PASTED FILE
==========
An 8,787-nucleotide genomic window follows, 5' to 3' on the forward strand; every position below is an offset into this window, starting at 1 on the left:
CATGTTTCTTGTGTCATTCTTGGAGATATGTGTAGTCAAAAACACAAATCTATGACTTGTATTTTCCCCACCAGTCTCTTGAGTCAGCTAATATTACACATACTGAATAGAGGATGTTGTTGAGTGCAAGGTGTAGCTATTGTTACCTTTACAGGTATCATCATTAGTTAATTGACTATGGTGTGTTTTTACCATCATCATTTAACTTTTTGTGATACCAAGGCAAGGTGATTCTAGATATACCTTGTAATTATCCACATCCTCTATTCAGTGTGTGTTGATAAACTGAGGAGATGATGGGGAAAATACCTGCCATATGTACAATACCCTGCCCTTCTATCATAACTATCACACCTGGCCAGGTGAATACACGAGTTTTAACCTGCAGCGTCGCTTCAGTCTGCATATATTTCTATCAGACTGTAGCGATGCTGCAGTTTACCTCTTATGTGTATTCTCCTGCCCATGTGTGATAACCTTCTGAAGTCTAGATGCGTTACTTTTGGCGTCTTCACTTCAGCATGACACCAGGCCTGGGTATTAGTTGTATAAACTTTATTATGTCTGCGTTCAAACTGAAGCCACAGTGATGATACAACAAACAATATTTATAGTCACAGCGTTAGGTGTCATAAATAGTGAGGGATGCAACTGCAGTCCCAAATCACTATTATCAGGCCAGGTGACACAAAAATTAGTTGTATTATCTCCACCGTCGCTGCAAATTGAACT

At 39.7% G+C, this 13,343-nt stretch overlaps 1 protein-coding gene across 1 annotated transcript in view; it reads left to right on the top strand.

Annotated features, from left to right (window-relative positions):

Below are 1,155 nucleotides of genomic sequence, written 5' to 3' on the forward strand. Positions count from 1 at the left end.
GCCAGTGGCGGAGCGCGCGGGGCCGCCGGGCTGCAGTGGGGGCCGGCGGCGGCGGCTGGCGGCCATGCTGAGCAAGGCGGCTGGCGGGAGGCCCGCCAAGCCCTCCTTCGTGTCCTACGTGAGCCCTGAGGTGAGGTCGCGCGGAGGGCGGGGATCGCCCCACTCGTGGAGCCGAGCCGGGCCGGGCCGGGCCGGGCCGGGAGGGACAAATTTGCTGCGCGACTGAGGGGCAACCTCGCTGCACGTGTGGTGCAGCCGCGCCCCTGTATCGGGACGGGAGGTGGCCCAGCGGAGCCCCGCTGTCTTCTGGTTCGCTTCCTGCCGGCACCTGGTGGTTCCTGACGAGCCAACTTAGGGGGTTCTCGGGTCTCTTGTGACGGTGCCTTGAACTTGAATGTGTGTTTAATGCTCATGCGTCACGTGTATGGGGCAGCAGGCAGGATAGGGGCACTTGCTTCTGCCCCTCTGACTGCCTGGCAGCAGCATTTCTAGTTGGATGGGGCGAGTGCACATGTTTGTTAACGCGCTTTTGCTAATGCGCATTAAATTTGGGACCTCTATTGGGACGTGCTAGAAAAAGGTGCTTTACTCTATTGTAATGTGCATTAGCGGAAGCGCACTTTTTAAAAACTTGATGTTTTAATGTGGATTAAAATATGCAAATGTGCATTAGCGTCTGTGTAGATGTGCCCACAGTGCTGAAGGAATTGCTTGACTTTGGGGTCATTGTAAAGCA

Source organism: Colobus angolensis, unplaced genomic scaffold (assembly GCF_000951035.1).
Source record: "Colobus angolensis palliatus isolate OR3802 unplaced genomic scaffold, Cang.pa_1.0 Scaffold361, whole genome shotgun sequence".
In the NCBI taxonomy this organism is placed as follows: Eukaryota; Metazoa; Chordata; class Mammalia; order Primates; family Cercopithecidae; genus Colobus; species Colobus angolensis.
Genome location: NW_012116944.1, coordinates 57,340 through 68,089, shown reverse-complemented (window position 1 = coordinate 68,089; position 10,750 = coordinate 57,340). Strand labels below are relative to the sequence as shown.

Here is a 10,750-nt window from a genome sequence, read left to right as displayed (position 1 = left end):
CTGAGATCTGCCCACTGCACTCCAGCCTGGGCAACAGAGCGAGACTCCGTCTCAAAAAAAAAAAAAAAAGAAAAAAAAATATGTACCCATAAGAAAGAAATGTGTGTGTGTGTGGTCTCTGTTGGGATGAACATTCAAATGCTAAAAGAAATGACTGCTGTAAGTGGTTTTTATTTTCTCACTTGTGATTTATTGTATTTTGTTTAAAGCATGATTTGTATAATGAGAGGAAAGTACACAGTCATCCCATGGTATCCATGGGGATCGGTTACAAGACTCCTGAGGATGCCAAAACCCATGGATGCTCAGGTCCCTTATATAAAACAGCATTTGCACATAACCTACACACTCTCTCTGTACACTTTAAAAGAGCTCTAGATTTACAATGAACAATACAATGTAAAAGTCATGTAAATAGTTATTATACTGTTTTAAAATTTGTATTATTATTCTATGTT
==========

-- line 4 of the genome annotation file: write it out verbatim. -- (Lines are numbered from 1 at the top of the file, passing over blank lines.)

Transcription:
Annotated features, from left to right (window-relative positions):